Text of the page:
You might know the Masters, but you don’t know Augusta National like Jack Nicklaus knows Augusta National.
Nicklaus is a six-time green jacket winner, a stretch of Masters dominance untouched in golf history. But it takes more than just execution to win at Augusta National — let alone to win at Augusta National six times.
If you want to be a Masters legend, you must also pass a masterclass in course strategy. A class Nicklaus says boils down to six shots.
“I think that Augusta is a pretty straightforward golf course, except for about six shots,” he said. “Every golf course there’s a half-dozen shots or so that are important you get by.”
In his appearance on GOLF’s Drop Zone podcast with Sean Zak and Michael Bamberger, the Bear came out of hibernation to break down all things Augusta, including the six-shot, green jacket-winning strategy he says determines every Masters.
“At Augusta, the tee shot at No. 2, you can’t get down there to that Delta airline booth down there on the left,” Nicklaus said. “That’s a bad place to be, and a bad place to start a round.”
After No 2, the front nine eases out, which is when smart golfers try to go low. But the rubber meets the road once you make the turn toward Amen Corner.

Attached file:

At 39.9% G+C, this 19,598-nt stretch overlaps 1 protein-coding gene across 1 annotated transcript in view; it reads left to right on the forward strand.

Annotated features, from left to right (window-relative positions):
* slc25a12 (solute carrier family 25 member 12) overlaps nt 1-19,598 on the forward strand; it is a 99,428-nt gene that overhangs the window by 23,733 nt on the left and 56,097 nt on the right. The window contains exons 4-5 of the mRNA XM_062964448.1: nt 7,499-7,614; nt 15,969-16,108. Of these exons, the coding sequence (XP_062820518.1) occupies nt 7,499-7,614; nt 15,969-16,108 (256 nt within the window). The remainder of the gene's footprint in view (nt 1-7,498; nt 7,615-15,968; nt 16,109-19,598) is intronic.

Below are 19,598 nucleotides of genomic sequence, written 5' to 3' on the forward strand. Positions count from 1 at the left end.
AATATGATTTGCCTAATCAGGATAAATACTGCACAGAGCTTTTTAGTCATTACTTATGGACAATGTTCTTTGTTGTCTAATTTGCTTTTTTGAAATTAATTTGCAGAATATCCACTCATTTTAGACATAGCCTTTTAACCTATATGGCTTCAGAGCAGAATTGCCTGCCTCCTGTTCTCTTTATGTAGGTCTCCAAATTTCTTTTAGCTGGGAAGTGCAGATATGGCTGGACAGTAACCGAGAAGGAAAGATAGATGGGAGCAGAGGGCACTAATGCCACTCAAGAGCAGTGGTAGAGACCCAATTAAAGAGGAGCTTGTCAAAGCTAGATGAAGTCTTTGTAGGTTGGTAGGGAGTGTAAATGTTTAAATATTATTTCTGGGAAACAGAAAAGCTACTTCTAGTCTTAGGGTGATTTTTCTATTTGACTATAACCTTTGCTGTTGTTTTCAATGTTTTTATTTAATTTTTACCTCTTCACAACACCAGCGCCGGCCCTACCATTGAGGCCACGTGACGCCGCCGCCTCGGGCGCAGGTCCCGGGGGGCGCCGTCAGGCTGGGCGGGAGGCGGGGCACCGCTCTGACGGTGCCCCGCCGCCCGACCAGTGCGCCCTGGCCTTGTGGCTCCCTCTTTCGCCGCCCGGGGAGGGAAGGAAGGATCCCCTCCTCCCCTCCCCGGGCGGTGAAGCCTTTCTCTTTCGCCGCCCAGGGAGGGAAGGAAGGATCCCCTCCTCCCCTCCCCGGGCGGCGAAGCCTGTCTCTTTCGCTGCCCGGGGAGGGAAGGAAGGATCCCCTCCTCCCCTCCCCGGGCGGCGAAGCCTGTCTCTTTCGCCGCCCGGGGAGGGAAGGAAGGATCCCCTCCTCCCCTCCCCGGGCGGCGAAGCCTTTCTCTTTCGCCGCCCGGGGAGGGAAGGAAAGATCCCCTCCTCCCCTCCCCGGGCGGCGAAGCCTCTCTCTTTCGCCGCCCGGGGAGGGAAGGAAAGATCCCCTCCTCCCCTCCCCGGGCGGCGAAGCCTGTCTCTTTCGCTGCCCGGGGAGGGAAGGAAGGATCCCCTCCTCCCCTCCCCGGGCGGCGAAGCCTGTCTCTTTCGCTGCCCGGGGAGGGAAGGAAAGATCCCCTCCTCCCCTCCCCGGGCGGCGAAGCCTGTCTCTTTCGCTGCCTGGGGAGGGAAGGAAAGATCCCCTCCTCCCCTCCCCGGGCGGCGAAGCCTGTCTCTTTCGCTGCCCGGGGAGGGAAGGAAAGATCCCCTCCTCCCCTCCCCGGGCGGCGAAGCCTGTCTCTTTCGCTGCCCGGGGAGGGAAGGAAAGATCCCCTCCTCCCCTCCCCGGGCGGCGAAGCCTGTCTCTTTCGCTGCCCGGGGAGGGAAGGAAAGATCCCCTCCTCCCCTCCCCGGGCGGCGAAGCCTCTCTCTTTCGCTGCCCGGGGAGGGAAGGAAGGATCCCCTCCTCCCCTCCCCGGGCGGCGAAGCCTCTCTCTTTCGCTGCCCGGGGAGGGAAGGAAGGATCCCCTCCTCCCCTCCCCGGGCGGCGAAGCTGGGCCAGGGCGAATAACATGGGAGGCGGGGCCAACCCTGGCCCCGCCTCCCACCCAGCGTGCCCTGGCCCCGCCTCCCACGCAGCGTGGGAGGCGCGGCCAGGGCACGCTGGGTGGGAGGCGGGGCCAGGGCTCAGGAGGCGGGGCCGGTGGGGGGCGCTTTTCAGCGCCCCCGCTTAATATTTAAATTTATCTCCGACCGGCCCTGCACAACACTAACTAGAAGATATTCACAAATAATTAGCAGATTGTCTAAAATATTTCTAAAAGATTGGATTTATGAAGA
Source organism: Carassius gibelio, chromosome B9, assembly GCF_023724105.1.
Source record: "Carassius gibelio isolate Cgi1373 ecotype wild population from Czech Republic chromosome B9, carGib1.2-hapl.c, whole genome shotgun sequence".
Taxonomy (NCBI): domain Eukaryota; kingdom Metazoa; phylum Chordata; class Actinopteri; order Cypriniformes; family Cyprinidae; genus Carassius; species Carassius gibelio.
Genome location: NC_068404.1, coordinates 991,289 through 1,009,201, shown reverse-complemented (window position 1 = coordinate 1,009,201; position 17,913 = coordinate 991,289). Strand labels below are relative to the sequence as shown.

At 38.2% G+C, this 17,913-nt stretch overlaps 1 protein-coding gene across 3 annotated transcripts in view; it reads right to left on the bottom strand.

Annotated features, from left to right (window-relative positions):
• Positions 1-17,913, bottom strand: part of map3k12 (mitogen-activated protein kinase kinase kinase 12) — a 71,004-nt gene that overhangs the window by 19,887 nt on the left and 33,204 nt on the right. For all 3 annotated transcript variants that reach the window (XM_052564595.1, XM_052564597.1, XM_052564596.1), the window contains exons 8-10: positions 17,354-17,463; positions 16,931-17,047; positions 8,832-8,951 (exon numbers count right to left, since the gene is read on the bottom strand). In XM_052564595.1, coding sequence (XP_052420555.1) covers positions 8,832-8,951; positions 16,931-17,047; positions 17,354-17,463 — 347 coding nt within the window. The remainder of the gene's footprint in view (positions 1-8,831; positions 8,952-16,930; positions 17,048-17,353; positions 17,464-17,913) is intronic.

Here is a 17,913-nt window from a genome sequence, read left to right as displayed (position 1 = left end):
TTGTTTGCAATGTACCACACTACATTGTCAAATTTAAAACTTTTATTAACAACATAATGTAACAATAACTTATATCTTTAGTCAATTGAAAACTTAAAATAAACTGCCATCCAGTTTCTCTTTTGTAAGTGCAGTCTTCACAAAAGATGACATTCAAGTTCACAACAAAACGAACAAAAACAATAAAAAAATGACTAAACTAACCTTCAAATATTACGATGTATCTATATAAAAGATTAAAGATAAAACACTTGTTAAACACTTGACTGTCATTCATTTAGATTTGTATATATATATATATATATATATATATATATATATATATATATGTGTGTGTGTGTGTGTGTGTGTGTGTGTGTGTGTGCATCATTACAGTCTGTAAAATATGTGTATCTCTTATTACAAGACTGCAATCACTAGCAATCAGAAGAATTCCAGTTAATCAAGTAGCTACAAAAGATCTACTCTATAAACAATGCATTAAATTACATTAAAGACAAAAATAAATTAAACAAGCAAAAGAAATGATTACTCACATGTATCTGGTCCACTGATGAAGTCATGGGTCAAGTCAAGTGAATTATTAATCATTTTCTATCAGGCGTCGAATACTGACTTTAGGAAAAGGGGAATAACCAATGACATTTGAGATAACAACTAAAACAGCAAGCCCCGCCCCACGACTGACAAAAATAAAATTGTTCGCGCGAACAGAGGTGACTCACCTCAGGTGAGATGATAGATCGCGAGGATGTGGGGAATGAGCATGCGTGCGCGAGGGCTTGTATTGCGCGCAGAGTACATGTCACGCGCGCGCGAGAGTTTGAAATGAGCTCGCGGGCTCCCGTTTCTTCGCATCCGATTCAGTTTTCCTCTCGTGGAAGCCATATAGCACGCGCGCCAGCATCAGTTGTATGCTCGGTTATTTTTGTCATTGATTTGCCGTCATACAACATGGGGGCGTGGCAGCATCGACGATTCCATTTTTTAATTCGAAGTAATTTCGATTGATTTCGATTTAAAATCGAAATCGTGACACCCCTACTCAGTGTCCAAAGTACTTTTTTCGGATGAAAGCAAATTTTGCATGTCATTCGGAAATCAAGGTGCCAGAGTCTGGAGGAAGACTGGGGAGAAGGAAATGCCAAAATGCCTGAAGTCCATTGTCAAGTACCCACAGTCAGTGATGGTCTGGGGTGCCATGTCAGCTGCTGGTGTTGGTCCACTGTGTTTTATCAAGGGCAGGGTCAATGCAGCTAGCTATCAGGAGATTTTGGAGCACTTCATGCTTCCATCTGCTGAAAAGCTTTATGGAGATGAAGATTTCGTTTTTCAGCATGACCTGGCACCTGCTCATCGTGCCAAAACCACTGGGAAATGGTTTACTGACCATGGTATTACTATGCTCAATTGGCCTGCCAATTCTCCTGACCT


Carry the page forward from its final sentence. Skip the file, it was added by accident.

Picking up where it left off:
“The second shot at 11 can get you in a lot of trouble, there’s a lot of water there,” he said. “And the tee shot at 12 is a lot of trouble.”
And recent history agrees. It was on the par-3 12th that Francesco Molinari saw his tee shot roll into Rae’s Creek and his Masters hopes dashed in 2019. He wasn’t the only one, either.
But interestingly, Nicklaus says the most dangerous hole on the course is the par-5 13th.
“I think both the tee shot and the second shot at 13 can get you in some trouble, and the second shot on 15,” he said.
Does that bode well for Bryson DeChambeau, who reportedly had only a pitching wedge left into the 13th during his practice round Monday? Time will tell. But Nicklaus argues one hole DeChambeau (and the rest of the field) shouldn’t be worried about is the par-3 16th.
“I never hit the ball in the water on 16, so I never worry about much on 16,” he said. “I hit the ball on the center of the green there every time.”
There you have it, the six shots that Nicklaus says determine the Masters every year: the tee shot on No. 2, the approach on No. 11, the tee shot on No. 12, the tee shot and approach on No. 13, and the approach on No. 15.
In other words, if you’re torn on what to watch this weekend, keep your eyes on the Amen Corner stream — you might just see the winner separate himself from the pack.
To hear the rest of Jack’s interview on the Drop Zone, click the link here, or download the episode wherever podcasts are found.